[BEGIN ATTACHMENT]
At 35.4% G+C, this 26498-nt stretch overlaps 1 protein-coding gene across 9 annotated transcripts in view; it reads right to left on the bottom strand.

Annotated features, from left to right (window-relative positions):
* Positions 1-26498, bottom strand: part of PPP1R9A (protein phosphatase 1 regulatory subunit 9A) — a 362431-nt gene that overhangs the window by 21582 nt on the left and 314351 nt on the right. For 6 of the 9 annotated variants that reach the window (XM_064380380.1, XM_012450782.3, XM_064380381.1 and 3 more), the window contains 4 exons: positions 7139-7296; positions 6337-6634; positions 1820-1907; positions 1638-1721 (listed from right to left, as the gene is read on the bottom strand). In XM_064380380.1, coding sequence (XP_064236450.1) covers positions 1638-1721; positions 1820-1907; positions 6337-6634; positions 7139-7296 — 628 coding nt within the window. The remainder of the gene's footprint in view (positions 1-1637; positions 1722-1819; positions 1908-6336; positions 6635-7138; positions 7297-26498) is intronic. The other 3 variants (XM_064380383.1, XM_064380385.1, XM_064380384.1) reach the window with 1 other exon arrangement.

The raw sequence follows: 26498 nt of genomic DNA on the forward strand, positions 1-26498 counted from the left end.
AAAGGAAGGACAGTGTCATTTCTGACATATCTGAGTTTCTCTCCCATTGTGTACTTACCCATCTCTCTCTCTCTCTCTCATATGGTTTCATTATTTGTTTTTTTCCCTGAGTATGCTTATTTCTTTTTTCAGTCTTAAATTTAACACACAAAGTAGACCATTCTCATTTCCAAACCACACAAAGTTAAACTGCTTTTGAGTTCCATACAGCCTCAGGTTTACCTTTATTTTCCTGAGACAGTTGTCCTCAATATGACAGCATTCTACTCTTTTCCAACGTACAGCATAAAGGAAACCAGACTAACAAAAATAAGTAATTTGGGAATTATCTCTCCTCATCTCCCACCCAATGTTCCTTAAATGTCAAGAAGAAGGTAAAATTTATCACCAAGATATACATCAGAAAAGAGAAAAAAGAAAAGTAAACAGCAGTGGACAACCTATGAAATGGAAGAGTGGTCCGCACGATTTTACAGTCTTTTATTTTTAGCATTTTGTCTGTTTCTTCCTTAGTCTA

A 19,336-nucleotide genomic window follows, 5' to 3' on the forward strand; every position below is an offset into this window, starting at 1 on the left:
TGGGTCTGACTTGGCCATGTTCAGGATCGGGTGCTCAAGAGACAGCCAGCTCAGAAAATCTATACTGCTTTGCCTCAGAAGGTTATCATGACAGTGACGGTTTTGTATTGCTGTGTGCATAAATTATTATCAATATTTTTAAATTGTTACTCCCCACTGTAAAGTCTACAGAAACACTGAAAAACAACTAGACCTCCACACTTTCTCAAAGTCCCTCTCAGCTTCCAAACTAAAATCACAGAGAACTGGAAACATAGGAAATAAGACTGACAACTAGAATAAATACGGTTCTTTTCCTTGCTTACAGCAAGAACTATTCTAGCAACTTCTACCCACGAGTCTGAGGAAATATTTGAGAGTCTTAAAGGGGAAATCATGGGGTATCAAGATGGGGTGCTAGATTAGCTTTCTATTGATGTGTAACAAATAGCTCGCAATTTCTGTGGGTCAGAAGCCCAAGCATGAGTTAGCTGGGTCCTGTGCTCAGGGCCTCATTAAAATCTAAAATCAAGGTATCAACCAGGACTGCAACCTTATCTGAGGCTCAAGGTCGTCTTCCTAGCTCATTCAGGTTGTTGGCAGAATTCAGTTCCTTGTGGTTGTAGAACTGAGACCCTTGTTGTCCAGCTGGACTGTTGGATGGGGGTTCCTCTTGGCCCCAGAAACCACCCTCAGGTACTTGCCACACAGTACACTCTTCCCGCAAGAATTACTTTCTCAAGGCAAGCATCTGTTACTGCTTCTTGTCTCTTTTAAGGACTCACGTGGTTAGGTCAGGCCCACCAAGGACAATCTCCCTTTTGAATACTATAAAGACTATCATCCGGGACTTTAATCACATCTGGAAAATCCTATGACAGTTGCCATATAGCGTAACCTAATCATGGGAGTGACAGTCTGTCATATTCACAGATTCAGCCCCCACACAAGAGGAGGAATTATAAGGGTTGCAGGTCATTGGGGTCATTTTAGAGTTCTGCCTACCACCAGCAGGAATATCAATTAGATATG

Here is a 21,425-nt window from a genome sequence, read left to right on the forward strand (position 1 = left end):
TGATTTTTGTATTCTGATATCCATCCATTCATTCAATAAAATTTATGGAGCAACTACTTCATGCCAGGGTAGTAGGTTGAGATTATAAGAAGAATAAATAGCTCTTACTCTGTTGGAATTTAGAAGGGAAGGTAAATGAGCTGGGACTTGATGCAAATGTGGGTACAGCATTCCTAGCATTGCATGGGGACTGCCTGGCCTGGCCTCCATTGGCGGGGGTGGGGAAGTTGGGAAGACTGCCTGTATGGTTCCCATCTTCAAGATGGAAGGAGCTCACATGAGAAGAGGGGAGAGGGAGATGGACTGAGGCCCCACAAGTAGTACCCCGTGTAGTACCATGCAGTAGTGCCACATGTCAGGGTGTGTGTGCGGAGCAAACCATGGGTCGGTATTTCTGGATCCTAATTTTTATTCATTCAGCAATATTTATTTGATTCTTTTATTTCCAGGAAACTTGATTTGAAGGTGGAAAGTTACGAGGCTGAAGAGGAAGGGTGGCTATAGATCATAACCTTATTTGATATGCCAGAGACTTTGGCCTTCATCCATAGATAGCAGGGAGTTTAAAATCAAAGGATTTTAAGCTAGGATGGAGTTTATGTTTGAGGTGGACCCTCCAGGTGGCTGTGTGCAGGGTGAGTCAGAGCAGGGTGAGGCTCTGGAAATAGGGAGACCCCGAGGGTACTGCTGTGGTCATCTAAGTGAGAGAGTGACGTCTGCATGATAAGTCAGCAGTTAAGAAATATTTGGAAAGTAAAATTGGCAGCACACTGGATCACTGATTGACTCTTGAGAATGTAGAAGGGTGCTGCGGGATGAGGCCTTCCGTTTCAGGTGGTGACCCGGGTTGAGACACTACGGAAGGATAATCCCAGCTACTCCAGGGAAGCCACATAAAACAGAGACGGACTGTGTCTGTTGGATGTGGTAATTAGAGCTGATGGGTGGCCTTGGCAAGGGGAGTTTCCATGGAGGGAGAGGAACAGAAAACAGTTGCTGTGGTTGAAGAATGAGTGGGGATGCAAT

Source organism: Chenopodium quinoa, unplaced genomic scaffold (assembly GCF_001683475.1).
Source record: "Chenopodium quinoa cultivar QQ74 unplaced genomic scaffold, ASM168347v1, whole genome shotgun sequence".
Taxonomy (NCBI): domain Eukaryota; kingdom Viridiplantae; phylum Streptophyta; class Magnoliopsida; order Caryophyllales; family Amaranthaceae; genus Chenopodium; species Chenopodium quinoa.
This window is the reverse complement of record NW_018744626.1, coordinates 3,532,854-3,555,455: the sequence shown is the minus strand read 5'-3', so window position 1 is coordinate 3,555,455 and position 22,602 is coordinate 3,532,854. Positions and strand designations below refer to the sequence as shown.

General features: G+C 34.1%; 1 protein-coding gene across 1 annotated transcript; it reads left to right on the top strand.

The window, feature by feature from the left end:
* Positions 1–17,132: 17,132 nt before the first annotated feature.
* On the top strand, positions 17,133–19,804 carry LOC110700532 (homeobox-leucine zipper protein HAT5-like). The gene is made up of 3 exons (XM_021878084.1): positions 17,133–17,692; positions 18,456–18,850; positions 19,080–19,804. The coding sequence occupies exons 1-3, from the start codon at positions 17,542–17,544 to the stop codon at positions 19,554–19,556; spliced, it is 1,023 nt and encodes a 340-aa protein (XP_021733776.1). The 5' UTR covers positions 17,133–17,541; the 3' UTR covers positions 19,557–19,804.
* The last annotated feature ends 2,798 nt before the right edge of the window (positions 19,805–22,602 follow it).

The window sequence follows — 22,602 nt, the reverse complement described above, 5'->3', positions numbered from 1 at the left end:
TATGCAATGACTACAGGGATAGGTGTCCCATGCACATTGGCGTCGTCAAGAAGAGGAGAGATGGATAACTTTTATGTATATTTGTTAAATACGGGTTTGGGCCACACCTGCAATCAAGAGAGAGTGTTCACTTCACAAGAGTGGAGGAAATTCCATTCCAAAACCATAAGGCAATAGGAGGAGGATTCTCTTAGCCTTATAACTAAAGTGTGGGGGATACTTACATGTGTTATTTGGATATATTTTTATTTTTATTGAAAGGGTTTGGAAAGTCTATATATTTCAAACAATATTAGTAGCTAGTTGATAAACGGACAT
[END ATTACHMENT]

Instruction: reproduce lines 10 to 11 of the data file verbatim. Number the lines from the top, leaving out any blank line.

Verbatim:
Source organism: Chenopodium quinoa, unplaced genomic scaffold (assembly GCF_001683475.1).
Source record: "Chenopodium quinoa cultivar QQ74 unplaced genomic scaffold, ASM168347v1, whole genome shotgun sequence".